'Dublin has become a vacuous void' - Bar operator says capital needs help

Ian Redmond was speaking as the capital gears up for Dublin by Night Fest this evening
Jack Quann
Jack Quann

11.09 2 Nov 2023

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'Dublin has become a vacuous v...

'Dublin has become a vacuous void' - Bar operator says capital needs help

Jack Quann
Jack Quann

11.09 2 Nov 2023

Share this article

Dublin city centre has become a 'vacuous void' and a lot of things need to change if we are to encourage people to come back into town.

That is according to Ian Redmond, who operates Hyde Bar off Grafton Street and Ohana Tiki Bar on Harcourt Street.

He was speaking as the capital gears up for Dublin by Night Fest this evening.


Organisers say the aim is to bring the city 'alive after 5' with music, arts and culture, food and shopping through a night market.

Mr Redmond told Newstalk Breakfast that while Dublin needs events like this, the city needs so much more to survive.

"Dublin needs an impetus, it's really, really suffering over the last few years with lack of investment in public order, transport and there's many other issue around Dublin city at the moment," he said.

"Anything that can be done for the benefit of the city is a good thing.

"We need to get people back into the city".

Doughnut effect

Mr Redmond said the city is suffering what has become known as a doughnut effect.

"There's not enough people living in the city [which] is one of the key problems," he said.

"Dublin is experiencing what's happening in many US cities, which is being coined the doughnut effect.

"The centre of the city is just a void and the suburban towns around it are doing really well, like Ranelagh, Rathfarnham, Terenure, Rathgar, Clontarf.

"Dublin to me it's just become a vacuous void at the moment, so anything that can be done is good."

'Sick of walking home'

Mr Redmond said there are several barriers stopping people from coming back into the city.

"There's public order issues, there's lack of funding for the Gardaí, there's a transport issue, people can't get home," he said.

"They're sick of walking home from town, it's dangerous, they cannot get taxis.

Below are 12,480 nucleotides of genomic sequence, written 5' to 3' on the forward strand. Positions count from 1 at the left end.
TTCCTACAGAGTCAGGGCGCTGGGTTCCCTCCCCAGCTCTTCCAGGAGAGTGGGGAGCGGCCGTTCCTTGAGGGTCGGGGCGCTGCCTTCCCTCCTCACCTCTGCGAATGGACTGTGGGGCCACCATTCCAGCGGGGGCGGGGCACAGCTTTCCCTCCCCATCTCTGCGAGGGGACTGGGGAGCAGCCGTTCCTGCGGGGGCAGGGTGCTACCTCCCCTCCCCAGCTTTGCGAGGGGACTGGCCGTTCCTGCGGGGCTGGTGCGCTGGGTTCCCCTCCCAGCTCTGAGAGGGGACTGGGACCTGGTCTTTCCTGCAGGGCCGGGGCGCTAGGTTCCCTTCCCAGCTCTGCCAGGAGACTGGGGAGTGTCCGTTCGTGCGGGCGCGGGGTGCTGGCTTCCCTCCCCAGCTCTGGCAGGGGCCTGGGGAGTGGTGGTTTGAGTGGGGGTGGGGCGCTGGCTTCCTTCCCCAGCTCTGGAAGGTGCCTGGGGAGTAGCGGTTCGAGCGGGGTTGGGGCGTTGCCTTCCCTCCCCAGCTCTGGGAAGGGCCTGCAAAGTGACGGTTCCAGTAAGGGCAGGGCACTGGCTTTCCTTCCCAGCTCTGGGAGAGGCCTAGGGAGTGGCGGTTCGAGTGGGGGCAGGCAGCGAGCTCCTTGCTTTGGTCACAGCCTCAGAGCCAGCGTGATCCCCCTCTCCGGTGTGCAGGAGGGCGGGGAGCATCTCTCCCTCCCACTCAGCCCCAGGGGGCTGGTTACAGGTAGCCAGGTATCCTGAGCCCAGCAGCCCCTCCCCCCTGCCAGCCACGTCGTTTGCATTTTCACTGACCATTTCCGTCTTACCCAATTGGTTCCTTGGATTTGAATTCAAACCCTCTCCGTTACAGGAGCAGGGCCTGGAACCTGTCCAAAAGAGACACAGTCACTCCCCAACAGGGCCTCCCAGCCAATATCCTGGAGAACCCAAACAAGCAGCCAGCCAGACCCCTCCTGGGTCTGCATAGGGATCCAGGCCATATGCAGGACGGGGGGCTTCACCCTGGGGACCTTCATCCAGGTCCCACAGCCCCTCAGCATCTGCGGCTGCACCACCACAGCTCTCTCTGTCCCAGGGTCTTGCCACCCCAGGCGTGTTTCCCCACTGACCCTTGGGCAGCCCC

"Taxi drivers are turning off their apps so they don't have to pay 15% commission and they're just picking people off the street that they're not threatened by.

"So, by-and-large, one or two girls can get taxis, a guy on his own or two guys or three guys cannot get taxis.

"I've spoken to taxi drivers about it and they're not taking the risk of picking them up.

"They're not using the apps after 11pm because there's too much alcohol onboard, and cocaine is a huge issue as well.

"Taxi drivers can spot them a mile away, people are off their head, so they just don't want to take the chance."

Spending and inflation

Mr Redmond said insurance is a "huge issue" for business operators, and spending is also a big factor.

"Costs are up roughly 40% pre and post-COVID, and spend is down roughly 40%," he said.

"The people don't have the money in their pocket that they had pre-COVID or during COVID.

"Dublin as well it's dirty, it's not being cleaned by the Council, it is filthy".

Mr Redmond said previously promised licencing reforms need to happen now.

"Licencing reform needs to be tackled, it's over 100 years old," he said.

"We've been promised for the last three years that it's going to be reform, reform, reform.

"[Justice Minister] Helen McEntee's hands are tied but we do need reform on licencing as well," he added.

Main image: Dublin city centre is seen on New Year's Eve 2022. Image: Sam Boal /

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Clontarf Doughnut Effect Dublin By Night Fest Dublin City Dublin City Centre Hyde Bar Ian Redmond Licencing Reform Newstalk Breakfast Ohana Tiki Bar Public Order Public Transport Ranelagh Rathfarnham Rathgar Taxis Terenure Vacuous Void

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